Not only the final scenes of "The Raven" where the dangerous secrets are revealed and the deep mysteries are resolved are regrettably anticlimactic, but they also leave us in a state of perplexed disappointment. Now, that we finally know "the truth", the more we think about it, the less credible it looks to us. The harder we try putting all the pieces of the puzzle together, the clearer we see that it does not have plausible solution. Moreover, we keep finding more and more fundamental flaws: logical inconsistencies, practical infeasibilities, and psychological impossibilities.
In addition to having major issues with the "mystery" part, "The Raven" also somewhat disappoints as a thriller. Simply put, the movie is not thrilling enough. It almost never reaches the level of suspense necessary to keep us "glued" to the screen. While "The Raven" prominently features reckless chases, spooky dark tunnels, mysterious strangers, secluded hiding places, and dangerous misty forests, all these genre clichés apparently do not work as designed and leave us mostly disengaged as a result. Some key ingredients necessary for boosting excitement and stirring up emotions appear to be hopelessly missing from these formulaic, unoriginal scenes.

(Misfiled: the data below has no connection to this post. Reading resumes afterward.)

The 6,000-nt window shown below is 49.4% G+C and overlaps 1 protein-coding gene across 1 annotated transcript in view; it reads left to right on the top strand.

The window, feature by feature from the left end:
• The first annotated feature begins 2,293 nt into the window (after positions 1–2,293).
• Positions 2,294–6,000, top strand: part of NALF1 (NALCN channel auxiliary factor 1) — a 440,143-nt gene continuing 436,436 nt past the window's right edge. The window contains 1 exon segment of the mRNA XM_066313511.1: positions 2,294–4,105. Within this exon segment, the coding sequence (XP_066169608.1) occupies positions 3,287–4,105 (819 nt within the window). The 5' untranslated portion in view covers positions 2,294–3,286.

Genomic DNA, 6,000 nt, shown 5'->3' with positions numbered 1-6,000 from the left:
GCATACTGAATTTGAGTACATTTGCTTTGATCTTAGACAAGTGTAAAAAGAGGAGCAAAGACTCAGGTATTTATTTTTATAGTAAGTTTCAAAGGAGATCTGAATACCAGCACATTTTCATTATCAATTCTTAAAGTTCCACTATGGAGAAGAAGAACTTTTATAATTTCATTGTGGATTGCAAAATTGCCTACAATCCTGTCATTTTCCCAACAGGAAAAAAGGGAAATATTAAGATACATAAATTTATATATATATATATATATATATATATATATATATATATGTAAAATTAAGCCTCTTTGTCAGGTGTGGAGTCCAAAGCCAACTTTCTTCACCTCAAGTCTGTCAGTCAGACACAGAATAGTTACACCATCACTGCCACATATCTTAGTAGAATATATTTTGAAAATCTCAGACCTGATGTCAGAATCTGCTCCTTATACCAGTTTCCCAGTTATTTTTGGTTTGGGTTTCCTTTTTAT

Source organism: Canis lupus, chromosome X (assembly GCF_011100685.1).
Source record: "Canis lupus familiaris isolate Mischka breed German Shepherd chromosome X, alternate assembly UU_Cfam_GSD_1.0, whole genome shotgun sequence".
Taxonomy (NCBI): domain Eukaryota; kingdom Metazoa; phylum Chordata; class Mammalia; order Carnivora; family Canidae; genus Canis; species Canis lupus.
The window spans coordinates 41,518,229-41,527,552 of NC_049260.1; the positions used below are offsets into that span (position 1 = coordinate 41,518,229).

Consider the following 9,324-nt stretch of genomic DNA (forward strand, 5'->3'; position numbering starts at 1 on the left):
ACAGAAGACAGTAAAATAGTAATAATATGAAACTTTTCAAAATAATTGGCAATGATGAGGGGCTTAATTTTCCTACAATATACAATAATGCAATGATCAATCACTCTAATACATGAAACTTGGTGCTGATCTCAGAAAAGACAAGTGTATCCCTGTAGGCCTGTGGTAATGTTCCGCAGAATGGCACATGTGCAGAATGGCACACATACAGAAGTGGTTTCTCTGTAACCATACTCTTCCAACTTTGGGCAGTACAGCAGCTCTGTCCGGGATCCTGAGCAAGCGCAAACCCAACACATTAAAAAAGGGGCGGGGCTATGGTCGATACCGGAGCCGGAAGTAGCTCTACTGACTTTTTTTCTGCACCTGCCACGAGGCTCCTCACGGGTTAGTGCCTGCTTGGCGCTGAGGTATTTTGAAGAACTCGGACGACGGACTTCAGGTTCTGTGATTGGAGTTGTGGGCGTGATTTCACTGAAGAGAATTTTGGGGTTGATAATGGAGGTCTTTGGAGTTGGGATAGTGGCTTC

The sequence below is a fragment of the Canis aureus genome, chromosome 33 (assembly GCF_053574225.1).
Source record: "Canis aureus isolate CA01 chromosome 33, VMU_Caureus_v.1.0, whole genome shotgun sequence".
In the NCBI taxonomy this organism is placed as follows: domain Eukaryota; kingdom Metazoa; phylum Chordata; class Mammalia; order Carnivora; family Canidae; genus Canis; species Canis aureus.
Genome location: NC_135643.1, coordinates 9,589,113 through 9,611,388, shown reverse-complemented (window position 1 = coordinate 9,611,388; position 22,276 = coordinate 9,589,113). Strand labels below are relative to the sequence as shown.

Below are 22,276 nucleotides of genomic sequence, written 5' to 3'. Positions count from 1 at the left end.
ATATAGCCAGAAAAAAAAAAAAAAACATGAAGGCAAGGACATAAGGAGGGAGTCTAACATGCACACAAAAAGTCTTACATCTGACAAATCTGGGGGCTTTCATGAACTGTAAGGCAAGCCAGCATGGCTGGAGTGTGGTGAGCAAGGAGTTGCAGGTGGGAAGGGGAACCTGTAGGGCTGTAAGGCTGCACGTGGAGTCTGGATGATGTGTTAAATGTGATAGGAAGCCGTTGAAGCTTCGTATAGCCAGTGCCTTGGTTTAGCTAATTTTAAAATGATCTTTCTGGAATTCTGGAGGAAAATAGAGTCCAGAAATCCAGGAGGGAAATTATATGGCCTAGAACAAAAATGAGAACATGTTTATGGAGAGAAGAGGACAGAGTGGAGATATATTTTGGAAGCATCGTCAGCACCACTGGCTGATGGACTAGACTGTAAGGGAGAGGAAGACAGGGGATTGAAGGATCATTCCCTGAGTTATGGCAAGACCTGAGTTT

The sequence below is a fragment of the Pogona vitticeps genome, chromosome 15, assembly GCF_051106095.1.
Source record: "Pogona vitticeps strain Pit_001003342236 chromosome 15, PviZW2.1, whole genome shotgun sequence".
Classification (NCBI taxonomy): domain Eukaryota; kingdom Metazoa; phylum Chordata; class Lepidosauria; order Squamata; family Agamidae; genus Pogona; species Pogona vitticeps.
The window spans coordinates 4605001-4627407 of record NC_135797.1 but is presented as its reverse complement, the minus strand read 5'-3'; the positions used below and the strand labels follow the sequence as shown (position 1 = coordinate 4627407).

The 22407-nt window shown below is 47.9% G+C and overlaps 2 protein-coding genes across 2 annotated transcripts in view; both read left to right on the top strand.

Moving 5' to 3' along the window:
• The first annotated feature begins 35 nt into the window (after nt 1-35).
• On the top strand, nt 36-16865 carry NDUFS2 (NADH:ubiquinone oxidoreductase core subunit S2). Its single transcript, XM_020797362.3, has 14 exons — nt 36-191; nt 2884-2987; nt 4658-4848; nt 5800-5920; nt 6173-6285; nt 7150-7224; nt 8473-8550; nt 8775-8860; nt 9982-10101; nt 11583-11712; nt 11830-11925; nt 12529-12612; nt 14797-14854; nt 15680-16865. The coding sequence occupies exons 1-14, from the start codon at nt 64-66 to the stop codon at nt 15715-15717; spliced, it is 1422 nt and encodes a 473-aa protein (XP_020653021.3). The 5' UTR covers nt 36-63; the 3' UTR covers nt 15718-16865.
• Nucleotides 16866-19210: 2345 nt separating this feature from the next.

The similar observation is applicable to the gruesome murders that the mysterious villain of the piece appears to be painstakingly copying from the Poe's stories. With all their shocking images and gory details, these crime scenes are not in the least impressive and are far more disgusting than terrifying. In fact, somehow the authors managed to make them almost boring, lacking clever and tasteful visual presentation as well as intriguing intellectual substance.
Another disappointing observation is related to the language used in the movie. I am not necessarily against certain language modernizations in the historical pieces, but these language adjustments should be unobtrusive enough to be appreciated by the audience. Avoiding language archaisms should be done in a tasteful manner; it benefits greatly from a careful, measured approach.
Unfortunately, "The Raven" does not demonstrate necessary caution in handling the delicate language adjustments. As a result, instead of flowing smoothly and blending nicely, the overly modernized language of the movie unexpectedly becomes a focus of the unwanted attention.
Of the very few decent scenes in the movie, most are funny ones, filled with warm irony and soft humor. One scene of that kind that comes to mind is the hilarious little show where Poe reads one of his famous melodramatic tear-jerking poems to the adoring female audience. Not surprisingly, the scenes where the timeless Poe's poetry and prose are recited from the screen are among the rare true highlights of the movie.